Roadmap of the Organizational Change Initiative:

Tips for Successful Implementation of this Initiative 

Below is a visual representation of how the work plan narrative and work plan template should flow. Please consider the following questions for each phase. These will help guide the development of your work plan:

Time Commitment 
This initiative is a journey, not a sprint. It will require 150 - 200 hours to be dedicated to this project SOLELY, with over 100 hours taking place within the first six (6) months of the project's start date. Therefore, the budget reflects what is needed to carry out this project. 
Rest Assured – you are not in this alone! Also, you will have SUSTAIN Consultants, your Project Officer, Advocacy Group, SUSTAIN Advocacy Group, and others to assist along this journey!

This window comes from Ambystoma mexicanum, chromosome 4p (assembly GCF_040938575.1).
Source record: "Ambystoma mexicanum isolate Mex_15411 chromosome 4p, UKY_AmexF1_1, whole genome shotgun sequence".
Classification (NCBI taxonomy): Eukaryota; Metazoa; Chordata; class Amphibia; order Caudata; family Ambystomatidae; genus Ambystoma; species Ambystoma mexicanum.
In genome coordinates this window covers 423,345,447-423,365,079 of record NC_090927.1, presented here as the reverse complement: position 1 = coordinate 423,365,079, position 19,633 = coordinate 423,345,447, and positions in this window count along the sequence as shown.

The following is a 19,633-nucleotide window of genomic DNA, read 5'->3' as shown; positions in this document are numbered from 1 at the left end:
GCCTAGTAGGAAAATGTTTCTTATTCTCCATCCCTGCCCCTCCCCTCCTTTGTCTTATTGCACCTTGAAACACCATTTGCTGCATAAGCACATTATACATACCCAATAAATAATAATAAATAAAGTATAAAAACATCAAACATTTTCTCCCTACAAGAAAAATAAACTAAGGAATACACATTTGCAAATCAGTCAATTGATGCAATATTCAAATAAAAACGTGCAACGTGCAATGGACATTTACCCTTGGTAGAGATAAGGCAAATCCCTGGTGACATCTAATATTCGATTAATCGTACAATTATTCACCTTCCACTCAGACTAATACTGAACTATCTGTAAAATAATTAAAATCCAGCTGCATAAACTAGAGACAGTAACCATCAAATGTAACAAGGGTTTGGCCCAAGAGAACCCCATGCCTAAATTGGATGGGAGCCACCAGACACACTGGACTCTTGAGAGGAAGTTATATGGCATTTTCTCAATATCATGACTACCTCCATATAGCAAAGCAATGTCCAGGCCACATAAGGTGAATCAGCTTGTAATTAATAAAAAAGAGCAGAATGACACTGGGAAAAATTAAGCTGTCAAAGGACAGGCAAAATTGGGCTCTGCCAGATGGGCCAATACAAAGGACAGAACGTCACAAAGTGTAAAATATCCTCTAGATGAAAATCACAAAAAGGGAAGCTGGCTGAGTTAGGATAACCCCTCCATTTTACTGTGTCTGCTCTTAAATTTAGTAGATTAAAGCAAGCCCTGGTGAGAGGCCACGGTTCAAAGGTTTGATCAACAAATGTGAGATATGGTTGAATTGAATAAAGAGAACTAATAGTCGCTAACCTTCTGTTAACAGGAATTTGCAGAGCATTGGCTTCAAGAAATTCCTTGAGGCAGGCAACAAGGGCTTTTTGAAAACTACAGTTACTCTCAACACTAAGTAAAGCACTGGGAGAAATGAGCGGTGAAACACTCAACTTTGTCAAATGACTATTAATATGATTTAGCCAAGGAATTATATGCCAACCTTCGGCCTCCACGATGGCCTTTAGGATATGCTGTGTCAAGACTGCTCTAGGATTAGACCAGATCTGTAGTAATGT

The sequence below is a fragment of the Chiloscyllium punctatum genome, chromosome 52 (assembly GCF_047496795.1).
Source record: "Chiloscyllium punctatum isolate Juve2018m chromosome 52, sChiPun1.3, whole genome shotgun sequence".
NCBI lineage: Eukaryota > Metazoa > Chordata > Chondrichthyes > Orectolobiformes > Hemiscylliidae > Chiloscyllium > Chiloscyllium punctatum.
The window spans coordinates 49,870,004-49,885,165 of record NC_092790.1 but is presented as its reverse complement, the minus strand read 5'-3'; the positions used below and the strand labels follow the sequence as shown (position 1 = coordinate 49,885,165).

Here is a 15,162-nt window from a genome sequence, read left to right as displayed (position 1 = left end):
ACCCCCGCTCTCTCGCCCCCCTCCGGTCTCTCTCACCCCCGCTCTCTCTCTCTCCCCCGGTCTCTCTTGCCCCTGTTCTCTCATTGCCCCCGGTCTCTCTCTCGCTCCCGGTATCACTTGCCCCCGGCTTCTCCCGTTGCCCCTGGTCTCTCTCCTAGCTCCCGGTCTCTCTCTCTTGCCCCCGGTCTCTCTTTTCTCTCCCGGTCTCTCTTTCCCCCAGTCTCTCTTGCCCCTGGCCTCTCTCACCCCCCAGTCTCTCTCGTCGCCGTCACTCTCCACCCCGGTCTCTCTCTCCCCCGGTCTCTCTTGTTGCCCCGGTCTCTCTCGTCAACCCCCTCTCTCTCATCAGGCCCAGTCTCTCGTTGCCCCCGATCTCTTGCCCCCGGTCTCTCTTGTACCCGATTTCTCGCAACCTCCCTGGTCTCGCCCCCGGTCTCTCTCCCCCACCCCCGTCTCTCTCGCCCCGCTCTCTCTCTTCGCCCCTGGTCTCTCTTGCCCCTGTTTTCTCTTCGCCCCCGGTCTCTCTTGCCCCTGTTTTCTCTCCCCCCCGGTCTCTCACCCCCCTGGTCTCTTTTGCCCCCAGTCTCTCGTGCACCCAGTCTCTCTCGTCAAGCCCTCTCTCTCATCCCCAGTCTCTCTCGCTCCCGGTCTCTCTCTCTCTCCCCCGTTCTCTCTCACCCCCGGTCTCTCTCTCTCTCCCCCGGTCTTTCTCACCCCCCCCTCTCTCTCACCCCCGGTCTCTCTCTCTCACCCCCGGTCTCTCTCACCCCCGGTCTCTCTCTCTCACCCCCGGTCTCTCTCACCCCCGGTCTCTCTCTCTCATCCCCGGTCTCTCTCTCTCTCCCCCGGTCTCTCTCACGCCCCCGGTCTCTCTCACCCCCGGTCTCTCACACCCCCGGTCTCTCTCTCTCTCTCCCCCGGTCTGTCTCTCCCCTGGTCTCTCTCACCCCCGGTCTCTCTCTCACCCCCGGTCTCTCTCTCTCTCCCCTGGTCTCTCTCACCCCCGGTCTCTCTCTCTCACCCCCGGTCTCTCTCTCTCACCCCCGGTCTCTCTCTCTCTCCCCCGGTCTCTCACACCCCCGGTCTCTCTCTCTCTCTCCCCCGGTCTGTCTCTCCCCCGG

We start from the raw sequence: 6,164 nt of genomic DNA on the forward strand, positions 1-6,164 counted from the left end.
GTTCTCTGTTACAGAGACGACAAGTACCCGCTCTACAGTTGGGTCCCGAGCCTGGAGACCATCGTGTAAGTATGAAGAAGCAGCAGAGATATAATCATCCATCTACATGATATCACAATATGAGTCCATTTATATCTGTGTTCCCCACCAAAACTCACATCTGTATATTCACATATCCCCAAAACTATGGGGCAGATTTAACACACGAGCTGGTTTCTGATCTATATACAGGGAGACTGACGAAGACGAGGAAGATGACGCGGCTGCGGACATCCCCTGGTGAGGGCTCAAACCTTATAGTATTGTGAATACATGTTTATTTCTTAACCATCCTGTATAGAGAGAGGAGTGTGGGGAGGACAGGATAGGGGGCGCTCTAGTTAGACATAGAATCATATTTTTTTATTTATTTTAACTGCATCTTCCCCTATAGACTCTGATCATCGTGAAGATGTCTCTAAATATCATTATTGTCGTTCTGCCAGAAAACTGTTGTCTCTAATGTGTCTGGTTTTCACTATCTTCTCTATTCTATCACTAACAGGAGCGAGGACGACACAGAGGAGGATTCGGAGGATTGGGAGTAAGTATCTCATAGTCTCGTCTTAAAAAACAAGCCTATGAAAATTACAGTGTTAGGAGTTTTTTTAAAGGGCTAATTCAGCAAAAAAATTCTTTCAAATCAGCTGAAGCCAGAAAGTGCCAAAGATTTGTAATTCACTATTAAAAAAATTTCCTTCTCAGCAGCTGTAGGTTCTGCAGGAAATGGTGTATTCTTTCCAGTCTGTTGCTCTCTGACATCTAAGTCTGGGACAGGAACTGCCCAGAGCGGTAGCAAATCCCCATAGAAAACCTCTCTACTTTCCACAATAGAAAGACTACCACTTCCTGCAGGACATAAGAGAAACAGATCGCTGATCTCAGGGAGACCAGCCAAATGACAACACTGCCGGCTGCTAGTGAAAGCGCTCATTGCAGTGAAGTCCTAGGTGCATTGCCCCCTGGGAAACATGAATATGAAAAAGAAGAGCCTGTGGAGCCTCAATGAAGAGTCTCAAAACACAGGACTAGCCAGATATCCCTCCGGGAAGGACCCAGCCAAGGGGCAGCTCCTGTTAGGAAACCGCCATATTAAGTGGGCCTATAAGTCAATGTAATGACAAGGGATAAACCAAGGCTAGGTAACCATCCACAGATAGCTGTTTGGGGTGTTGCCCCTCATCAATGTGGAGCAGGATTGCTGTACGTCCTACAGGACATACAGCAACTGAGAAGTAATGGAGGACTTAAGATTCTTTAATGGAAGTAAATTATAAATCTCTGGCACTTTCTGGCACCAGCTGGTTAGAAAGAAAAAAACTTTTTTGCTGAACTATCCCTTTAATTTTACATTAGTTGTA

Change Team Deeper Dive
The information below explains the Change Team composition, roles, and responsibilities. Please review it in great detail.

Change Team Composition with Responsibilities

Role of Change Team
Change Team Lead will: 

  • Oversee and lead the change team process 
  • Ensure all members are on the trainings 
  • Ensure the team is developing the advocacy group process 
  • Ensure the work plan is developed 

Additional Advocacy Group Information

  • Must be a 3-6 member team, with two (2) being identified in the proposal and already agreed to participate
  • Assist with recruiting an additional 1-4 members
  • Must reflect the population/communities your organization serves to complete this group and openly living with HIV